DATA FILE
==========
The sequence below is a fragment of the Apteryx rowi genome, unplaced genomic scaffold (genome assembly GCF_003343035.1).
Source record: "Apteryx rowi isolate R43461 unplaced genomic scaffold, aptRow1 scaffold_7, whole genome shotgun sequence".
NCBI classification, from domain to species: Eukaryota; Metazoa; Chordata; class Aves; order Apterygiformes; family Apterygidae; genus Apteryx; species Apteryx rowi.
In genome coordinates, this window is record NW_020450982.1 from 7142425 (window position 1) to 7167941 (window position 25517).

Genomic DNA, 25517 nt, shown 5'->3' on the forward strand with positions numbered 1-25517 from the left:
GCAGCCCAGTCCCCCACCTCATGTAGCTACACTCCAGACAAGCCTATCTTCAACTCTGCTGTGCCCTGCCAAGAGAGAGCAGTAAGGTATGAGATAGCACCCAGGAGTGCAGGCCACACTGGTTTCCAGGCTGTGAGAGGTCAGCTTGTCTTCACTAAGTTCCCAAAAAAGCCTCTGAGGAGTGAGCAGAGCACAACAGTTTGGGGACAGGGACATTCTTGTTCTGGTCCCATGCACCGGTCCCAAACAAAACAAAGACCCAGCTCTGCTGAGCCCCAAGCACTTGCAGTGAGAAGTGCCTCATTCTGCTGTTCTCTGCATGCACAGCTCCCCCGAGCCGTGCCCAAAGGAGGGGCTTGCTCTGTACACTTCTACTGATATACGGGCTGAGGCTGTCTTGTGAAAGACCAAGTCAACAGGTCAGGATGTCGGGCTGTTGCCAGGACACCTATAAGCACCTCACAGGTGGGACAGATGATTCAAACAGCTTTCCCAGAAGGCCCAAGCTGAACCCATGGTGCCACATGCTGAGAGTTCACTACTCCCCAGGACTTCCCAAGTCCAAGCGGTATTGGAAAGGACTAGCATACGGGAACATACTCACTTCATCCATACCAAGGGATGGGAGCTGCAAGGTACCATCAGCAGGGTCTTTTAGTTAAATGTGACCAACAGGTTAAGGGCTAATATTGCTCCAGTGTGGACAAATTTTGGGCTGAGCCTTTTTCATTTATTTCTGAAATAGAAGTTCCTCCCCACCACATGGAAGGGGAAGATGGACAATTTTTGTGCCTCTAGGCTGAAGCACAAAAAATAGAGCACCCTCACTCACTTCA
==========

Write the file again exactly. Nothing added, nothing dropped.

The sequence below is a fragment of the Apteryx rowi genome, unplaced genomic scaffold (genome assembly GCF_003343035.1).
Source record: "Apteryx rowi isolate R43461 unplaced genomic scaffold, aptRow1 scaffold_7, whole genome shotgun sequence".
NCBI classification, from domain to species: Eukaryota; Metazoa; Chordata; class Aves; order Apterygiformes; family Apterygidae; genus Apteryx; species Apteryx rowi.
In genome coordinates, this window is record NW_020450982.1 from 7142425 (window position 1) to 7167941 (window position 25517).

Genomic DNA, 25517 nt, shown 5'->3' on the forward strand with positions numbered 1-25517 from the left:
GCAGCCCAGTCCCCCACCTCATGTAGCTACACTCCAGACAAGCCTATCTTCAACTCTGCTGTGCCCTGCCAAGAGAGAGCAGTAAGGTATGAGATAGCACCCAGGAGTGCAGGCCACACTGGTTTCCAGGCTGTGAGAGGTCAGCTTGTCTTCACTAAGTTCCCAAAAAAGCCTCTGAGGAGTGAGCAGAGCACAACAGTTTGGGGACAGGGACATTCTTGTTCTGGTCCCATGCACCGGTCCCAAACAAAACAAAGACCCAGCTCTGCTGAGCCCCAAGCACTTGCAGTGAGAAGTGCCTCATTCTGCTGTTCTCTGCATGCACAGCTCCCCCGAGCCGTGCCCAAAGGAGGGGCTTGCTCTGTACACTTCTACTGATATACGGGCTGAGGCTGTCTTGTGAAAGACCAAGTCAACAGGTCAGGATGTCGGGCTGTTGCCAGGACACCTATAAGCACCTCACAGGTGGGACAGATGATTCAAACAGCTTTCCCAGAAGGCCCAAGCTGAACCCATGGTGCCACATGCTGAGAGTTCACTACTCCCCAGGACTTCCCAAGTCCAAGCGGTATTGGAAAGGACTAGCATACGGGAACATACTCACTTCATCCATACCAAGGGATGGGAGCTGCAAGGTACCATCAGCAGGGTCTTTTAGTTAAATGTGACCAACAGGTTAAGGGCTAATATTGCTCCAGTGTGGACAAATTTTGGGCTGAGCCTTTTTCATTTATTTCTGAAATAGAAGTTCCTCCCCACCACATGGAAGGGGAAGATGGACAATTTTTGTGCCTCTAGGCTGAAGCACAAAAAATAGAGCACCCTCACTCACTTCA